We're really disappointed with the result. We're not surprised in the sense that they shouldn't have been arrested. They shouldn't have been convicted, and they certainly shouldn't have been sentenced to seven years. There was absolutely no evidence against them. It was clear that the case was designed to deter them, prevent them from reporting on a massacre that they were reporting on.
So I'm not surprised, but it's incredibly upsetting and disappointing to them, to us, to their families, and it's a really bad commentary on where Myanmar's going in terms of press freedom. Our view is that a free press is absolutely essential to democracy and we see a lot of regimes around the world, not respecting the free press.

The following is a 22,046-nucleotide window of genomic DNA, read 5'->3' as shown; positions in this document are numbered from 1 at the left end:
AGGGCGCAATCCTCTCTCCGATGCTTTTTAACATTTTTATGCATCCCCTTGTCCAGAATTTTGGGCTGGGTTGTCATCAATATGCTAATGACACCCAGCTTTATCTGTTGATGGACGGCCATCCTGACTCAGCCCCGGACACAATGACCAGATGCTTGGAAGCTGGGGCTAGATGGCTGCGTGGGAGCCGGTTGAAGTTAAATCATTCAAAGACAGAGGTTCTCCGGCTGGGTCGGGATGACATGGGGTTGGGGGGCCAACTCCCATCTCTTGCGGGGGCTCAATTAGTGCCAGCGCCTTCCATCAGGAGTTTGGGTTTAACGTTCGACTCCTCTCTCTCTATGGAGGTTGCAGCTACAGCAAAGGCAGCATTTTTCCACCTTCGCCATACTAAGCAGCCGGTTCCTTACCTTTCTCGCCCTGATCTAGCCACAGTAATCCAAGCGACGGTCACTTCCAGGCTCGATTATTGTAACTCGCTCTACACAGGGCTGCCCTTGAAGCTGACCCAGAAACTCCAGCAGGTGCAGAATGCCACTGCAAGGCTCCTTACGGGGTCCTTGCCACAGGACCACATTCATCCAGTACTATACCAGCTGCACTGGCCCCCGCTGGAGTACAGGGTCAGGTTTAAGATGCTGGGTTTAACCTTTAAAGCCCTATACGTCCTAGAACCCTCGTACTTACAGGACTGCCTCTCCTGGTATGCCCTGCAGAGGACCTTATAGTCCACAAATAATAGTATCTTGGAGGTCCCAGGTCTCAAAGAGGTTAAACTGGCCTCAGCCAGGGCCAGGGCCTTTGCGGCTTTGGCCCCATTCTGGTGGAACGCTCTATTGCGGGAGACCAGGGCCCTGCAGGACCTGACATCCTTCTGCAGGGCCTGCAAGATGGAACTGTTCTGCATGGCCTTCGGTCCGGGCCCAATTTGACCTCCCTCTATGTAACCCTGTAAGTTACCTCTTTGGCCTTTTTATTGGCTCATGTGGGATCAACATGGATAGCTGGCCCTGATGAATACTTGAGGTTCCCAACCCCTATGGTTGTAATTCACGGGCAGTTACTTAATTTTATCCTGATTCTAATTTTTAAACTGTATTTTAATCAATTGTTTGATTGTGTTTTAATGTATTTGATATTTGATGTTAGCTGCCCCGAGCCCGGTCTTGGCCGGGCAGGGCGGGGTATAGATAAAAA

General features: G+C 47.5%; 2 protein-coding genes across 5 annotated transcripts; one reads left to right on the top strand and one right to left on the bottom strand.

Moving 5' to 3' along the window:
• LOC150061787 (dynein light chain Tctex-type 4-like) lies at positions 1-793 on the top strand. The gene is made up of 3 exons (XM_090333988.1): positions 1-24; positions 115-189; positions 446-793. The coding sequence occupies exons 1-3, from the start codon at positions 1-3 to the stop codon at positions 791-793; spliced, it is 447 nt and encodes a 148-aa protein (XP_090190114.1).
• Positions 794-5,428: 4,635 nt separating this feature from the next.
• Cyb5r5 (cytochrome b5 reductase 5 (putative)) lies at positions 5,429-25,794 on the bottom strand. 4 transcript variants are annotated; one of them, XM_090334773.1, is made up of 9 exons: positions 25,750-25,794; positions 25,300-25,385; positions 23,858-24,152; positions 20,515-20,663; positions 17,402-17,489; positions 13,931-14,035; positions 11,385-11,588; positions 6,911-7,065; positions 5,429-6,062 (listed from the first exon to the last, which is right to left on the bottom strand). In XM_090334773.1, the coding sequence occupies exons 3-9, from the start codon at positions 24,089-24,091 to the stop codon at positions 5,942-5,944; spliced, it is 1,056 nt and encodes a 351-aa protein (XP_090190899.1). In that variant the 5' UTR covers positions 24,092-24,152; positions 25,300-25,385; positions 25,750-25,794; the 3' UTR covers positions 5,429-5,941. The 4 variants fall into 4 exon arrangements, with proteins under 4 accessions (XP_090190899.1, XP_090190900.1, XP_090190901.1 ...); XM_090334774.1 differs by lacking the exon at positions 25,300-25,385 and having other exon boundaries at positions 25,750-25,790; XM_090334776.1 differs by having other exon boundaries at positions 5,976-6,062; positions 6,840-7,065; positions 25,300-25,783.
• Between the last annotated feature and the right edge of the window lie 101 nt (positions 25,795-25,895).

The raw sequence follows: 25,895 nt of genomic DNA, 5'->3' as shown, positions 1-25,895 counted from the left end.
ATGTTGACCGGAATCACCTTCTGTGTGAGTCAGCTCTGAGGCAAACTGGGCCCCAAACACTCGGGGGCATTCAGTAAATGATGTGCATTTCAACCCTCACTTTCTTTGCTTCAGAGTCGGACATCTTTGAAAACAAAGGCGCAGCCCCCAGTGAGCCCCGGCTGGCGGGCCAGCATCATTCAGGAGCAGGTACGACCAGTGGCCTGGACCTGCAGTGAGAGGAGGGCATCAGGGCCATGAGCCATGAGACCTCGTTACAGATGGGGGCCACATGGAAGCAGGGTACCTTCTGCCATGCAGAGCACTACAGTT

And this is just another thing that feeds into the notion that the press does not have to be able to operate freely. And we fundamentally believe that you can't have a free and open society unless you have a free press. These are two staff reporters doing nothing, but reporting a story of absolutely global, great global significance.
We publish the story of the massacre that they were working on and they wanted us to recognizing that ,that's why they are reporters. They're reporters to get this kind of stories and we continue to do it and nobody is gonna intimidate us or detour us from doing it.
And they don't want us to be intimidated from it. So I see them as standing up and being strong, and believing what they have done is right.